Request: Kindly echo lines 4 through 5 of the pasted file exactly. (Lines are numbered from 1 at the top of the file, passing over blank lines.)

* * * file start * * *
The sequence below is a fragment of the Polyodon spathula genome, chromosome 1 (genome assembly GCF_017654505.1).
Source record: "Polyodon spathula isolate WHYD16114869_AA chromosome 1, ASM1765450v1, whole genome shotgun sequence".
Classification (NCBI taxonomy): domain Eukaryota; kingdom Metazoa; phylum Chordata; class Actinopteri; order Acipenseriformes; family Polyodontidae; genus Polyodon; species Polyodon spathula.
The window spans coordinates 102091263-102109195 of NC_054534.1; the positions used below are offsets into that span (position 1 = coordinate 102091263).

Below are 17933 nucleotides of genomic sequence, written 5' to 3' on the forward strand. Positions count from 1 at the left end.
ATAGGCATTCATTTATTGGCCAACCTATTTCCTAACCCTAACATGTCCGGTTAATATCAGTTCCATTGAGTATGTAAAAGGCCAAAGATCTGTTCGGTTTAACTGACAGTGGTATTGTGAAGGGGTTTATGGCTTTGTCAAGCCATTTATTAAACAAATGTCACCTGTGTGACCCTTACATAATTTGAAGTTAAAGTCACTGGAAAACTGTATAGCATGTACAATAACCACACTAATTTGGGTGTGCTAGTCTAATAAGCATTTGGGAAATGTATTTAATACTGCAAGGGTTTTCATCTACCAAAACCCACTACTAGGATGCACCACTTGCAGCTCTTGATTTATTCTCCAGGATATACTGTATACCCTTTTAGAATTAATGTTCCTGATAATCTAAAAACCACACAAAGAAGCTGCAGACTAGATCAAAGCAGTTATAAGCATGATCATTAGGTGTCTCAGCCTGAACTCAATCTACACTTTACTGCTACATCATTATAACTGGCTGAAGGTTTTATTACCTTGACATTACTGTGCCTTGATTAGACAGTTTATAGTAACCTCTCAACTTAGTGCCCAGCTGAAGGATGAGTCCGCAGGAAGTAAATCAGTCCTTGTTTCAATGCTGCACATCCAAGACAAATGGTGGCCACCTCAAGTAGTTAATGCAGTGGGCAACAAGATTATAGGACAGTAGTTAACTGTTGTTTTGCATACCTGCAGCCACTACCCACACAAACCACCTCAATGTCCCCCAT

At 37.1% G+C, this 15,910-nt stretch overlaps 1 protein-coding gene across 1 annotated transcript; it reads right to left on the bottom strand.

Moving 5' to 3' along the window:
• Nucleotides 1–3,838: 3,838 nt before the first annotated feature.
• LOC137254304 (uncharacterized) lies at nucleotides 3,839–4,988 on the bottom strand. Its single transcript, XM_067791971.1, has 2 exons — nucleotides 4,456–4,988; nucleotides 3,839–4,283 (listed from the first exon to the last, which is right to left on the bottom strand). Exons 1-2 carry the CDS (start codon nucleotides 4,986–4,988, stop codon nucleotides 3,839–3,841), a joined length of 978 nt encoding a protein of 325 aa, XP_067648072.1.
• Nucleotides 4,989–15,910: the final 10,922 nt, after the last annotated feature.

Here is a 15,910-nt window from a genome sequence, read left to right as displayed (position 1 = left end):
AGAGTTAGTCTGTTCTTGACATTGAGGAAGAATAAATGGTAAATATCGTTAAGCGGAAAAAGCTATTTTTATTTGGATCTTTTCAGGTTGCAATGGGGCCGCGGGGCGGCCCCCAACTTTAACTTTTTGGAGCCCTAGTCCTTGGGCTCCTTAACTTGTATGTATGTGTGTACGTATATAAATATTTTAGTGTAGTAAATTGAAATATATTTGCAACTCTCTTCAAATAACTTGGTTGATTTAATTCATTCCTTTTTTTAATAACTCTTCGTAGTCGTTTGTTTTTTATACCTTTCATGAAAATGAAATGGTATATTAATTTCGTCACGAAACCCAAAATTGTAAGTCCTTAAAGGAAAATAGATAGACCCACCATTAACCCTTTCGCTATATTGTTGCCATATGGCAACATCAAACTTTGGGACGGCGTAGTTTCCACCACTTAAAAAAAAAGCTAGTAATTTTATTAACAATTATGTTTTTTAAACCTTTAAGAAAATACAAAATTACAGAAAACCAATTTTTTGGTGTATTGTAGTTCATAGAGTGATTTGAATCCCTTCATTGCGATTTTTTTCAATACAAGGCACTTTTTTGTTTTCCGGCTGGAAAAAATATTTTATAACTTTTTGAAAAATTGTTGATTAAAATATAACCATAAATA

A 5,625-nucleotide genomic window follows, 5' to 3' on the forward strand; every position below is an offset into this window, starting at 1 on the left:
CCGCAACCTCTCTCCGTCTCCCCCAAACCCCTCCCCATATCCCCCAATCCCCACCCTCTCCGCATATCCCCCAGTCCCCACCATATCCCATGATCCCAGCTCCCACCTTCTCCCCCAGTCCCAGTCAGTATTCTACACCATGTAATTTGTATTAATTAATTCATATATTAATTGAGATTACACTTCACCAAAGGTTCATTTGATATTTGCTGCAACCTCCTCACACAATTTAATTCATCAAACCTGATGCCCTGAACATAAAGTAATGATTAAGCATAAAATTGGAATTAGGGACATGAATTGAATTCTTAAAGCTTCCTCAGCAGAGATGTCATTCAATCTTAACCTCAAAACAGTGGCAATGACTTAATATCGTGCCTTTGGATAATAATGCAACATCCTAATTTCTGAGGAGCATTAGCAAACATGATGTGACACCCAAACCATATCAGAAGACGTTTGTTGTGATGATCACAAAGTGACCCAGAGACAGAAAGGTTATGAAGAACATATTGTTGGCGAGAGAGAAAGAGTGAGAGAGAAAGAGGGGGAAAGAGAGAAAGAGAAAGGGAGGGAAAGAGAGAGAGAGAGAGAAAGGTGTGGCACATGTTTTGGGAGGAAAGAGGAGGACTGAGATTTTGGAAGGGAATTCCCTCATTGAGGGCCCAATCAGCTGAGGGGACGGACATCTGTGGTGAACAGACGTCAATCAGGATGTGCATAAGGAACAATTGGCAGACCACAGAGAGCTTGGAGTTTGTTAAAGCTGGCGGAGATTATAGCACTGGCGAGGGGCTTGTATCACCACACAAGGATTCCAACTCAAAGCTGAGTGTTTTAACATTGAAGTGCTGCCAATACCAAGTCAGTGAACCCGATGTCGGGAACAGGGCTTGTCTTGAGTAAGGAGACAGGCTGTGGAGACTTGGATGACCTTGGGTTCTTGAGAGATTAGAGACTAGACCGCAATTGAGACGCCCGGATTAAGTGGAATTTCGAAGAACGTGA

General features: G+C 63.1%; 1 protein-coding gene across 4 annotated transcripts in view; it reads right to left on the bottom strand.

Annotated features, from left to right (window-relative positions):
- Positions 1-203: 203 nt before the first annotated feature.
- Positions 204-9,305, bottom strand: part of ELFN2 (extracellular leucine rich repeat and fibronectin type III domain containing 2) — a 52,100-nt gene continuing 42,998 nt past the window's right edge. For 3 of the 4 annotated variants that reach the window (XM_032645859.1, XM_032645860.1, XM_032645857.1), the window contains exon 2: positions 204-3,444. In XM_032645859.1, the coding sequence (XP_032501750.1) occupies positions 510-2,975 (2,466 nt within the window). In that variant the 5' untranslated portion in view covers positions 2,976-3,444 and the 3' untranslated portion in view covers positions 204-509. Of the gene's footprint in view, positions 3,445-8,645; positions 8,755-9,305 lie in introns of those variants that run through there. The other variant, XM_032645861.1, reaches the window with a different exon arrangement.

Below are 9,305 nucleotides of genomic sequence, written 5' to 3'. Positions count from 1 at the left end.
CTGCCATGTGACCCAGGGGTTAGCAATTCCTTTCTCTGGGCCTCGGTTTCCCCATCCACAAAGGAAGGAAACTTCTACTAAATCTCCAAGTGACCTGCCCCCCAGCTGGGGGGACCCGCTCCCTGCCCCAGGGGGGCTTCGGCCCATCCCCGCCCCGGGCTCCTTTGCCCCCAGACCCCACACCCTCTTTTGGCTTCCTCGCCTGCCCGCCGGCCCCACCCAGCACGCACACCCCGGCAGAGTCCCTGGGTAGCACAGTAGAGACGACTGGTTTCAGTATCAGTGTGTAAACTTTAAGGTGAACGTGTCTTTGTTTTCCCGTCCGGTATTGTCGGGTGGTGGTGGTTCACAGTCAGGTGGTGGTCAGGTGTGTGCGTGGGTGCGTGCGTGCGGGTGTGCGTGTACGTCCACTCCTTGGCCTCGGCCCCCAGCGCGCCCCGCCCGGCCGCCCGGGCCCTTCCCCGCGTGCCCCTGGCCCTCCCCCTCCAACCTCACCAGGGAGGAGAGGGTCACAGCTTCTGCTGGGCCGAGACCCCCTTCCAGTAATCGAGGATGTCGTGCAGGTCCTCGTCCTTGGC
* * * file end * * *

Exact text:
The window spans coordinates 102091263-102109195 of NC_054534.1; the positions used below are offsets into that span (position 1 = coordinate 102091263).

Below are 17933 nucleotides of genomic sequence, written 5' to 3' on the forward strand. Positions count from 1 at the left end.